Category: Think Tank
I’m not sure if this is the exact reason for the Euro bouncing off its early morning lows and is almost back to 1.50 vs the US$ in the last 10 minutes but a cnbc interview with Fed Pres Rosengren revealed his opinion that the US$ weakness is just a result of increased risk taking…Read More
Governor Daniel K. Tarullo
At the Exchequer Club, Washington, D.C.
October 21, 2009
The far-reaching financial crisis that has afflicted our country in the past two years has drawn attention to a raft of problems–from the concentration of commercial real estate exposures in some regional and community banks, to the risks associated with some forms of derivatives, to the need for more vigorous financial services consumer protection. Proposals for administrative and congressional responses are thus appropriately diverse. I would suggest, however, that the reform process cannot be judged a success unless it substantially reduces systemic risk generally and, in particular, the too-big-to-fail problem. This afternoon I will address my remarks specifically to the task of forging an effective response to this problem.1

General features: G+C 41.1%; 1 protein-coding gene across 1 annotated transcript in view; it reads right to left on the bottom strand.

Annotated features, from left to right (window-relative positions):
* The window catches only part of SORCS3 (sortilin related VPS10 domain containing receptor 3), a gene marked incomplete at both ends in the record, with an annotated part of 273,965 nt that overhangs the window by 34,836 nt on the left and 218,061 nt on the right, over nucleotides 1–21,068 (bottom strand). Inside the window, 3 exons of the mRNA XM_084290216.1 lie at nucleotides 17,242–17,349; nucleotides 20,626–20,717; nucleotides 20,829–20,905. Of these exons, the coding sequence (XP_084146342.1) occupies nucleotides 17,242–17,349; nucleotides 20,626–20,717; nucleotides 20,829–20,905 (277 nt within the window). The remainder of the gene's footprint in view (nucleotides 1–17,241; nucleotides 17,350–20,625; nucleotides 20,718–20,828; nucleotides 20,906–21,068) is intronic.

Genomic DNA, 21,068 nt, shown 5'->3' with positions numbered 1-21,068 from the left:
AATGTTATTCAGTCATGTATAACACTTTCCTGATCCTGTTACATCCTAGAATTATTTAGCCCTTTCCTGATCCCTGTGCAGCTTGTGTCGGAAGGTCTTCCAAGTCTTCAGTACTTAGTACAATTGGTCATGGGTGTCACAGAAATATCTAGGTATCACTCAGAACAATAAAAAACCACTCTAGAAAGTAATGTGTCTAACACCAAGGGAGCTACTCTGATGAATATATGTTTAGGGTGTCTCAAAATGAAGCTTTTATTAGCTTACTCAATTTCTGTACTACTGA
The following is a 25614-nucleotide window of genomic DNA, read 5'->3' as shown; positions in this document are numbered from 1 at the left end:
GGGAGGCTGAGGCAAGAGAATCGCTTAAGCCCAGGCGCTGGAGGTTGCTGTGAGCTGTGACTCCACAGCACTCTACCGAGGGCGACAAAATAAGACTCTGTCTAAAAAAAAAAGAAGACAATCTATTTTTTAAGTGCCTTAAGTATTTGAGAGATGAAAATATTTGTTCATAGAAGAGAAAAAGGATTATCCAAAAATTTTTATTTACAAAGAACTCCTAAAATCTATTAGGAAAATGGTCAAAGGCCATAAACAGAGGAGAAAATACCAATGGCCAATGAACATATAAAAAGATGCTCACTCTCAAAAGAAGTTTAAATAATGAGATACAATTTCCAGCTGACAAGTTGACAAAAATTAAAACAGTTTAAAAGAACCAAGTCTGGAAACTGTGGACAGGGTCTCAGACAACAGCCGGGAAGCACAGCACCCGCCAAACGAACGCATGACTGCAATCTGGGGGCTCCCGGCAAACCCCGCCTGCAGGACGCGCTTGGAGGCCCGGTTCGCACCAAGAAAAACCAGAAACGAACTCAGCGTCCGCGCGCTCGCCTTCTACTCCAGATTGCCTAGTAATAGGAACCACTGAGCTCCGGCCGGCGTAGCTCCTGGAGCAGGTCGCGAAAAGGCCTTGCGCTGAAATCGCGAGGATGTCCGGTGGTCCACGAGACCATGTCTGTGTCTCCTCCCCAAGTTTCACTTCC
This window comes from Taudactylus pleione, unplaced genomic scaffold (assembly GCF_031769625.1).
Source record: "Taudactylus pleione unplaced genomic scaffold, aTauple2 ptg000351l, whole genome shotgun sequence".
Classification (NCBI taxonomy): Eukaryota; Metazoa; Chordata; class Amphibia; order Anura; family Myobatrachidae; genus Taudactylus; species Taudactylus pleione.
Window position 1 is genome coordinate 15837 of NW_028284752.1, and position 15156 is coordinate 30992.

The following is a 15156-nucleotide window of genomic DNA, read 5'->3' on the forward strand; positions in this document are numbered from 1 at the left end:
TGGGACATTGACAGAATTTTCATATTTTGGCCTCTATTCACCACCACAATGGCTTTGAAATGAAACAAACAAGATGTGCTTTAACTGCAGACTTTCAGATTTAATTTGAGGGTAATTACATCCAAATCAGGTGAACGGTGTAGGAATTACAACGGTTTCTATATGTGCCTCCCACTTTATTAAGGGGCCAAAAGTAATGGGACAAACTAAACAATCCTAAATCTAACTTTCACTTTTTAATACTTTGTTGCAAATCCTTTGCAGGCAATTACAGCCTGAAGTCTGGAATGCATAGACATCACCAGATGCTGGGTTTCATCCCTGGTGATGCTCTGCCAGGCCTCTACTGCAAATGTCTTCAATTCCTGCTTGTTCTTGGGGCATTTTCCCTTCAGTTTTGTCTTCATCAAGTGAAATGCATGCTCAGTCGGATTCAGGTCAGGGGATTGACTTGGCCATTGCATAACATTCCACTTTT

The Current Form of the Too-Big-to-Fail Problem
The concern is hardly a new one. In one manifestation, too big to fail was an extension of the classic problem of bank runs and panics. If a large bank failed–whether because it was illiquid after a deposit run or insolvent after severe losses–the entire banking system might be endangered. In cases in which other banks held significant deposits in the distressed institution, the failure of a large bank might lead directly to the illiquidity or insolvency of other banks. The result could be a domino effect in the interbank lending market, with one bank’s failure toppling the next. Even where direct losses to other banks were thought manageable, the failure of a large bank might strike panic into depositors, especially uninsured depositors, of other large institutions. The result might be a far-reaching run on the entire banking system that could, in a worst case such as occurred in early 1933, freeze the financial system completely.
Faced with either variant of such a devastating impact on the system, government authorities often believe they have little choice but to intervene. The government may provide funds or guarantees to the bank in order to keep it functioning. Alternatively, the government may allow the bank to fail, but shield some or all of its depositors from loss, even those not covered by existing insurance programs. In 1984, for example, the Federal Deposit Insurance Corporation protected the uninsured depositors of Continental Illinois Bank, then the nation’s seventh largest depository institution, after a foreign depositor run that followed heavy losses.
As stocks and commodity prices move higher again in response to another move lower in the US$, at some point there will be some differentiation in stocks between those companies with a large % of overseas exposure (and don’t see a margin squeeze from rising commodity prices) that will benefit from the weak $ and…Read More